Wolf liquor license subject of hearing
One of Aspen’s most popular nightclubs may find itself without a liquor license after Tuesday morning.
The management of the Howling Wolf has been ordered to appear before the city’s liquor licensing authority Tuesday to “show cause” as to why the city should not shut them down for a violation of local laws.
Howling Wolf manager Paul Levine pleaded guilty earlier this year to selling liquor without a valid liquor license.
The charges stemmed from the Wolf’s “Bar Backers Ball” on April 17, celebrating the relocation of the bar and restaurant from its original location to the former site of the Flying Dog Brew Pub.
Levine has said he believed he was able to operate the bar under the license of the Flying Dog until the license could be transferred to the Wolf, but there is no provision for that kind of arrangement in Colorado’s or Aspen’s liquor codes.
Levine, acting on behalf of Wolf owners Steve and Robert Murdock, pleaded guilty to the municipal charge and was sentenced to a one-year “deferred judgment,” meaning if the bar did not violate any liquor codes for one year, the plea agreement and the charge would be wiped off the establishment’s record.
That plea agreement is the basis for the “show cause” hearing before the liquor licensing authority on Tuesday.
“The purpose of the hearing is to further investigate the alleged liquor code violation and to determine if further action is necessary,” according to the “notice of order to show cause” issued to Levine and the Howling Wolf.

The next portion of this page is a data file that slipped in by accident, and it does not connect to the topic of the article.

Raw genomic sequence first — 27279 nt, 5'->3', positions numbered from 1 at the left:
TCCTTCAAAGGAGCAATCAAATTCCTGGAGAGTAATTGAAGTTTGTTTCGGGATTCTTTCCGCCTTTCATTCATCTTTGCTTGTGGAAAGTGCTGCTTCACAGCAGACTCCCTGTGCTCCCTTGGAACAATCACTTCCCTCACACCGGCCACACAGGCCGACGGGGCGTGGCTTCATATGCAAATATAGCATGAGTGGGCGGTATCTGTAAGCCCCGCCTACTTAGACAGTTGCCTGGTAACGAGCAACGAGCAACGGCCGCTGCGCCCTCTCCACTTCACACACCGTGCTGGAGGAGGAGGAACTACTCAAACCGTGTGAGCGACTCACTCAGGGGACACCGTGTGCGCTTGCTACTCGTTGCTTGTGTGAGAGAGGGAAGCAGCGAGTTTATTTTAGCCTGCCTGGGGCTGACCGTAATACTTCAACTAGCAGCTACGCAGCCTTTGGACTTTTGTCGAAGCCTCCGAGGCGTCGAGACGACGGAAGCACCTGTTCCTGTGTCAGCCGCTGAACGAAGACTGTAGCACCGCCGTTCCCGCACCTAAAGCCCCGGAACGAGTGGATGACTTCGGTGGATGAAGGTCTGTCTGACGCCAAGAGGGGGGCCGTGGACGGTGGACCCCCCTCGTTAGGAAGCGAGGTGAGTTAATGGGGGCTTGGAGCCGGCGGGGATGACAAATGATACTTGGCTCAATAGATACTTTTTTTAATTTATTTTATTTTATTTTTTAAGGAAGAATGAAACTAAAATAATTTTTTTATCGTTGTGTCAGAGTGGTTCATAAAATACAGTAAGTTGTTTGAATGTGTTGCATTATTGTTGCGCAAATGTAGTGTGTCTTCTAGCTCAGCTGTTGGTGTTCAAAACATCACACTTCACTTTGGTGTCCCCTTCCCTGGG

According to the notice, the liquor board has a number of options in making a finding at the end of the hearing. The board can deem the matter “adequately resolved” to its satisfaction; it could issue warnings to the establishment and the management; or it could suspend or revoke the Howling Wolf’s liquor license.
The city and the Howling Wolf had been at odds before this latest matter arose. Police and Levine have clashed over a variety of issues, including allegations that the bar has served liquor to patrons after hours and in unlicensed areas of the premises at the Wolf’s old location on Hopkins Avenue.
Another controversy erupted over the Wolf’s policy of staying open after 2 a.m. to give revelers a place to go after the other bars in town shut down. The city liquor board noted that the Wolf’s liquor supplies and beer dispensers were not adequately locked away after 2 a.m., as required by state law, which was another violation of the liquor codes that angered local officials.
In order for the Wolf to get a temporary liquor license at its new location, pending the outcome of the Sept. 7 hearing, Levine and the owners agreed to give up the practice of staying up after 2 a.m.
The liquor board hearing is open to the public and will start at 9 a.m.
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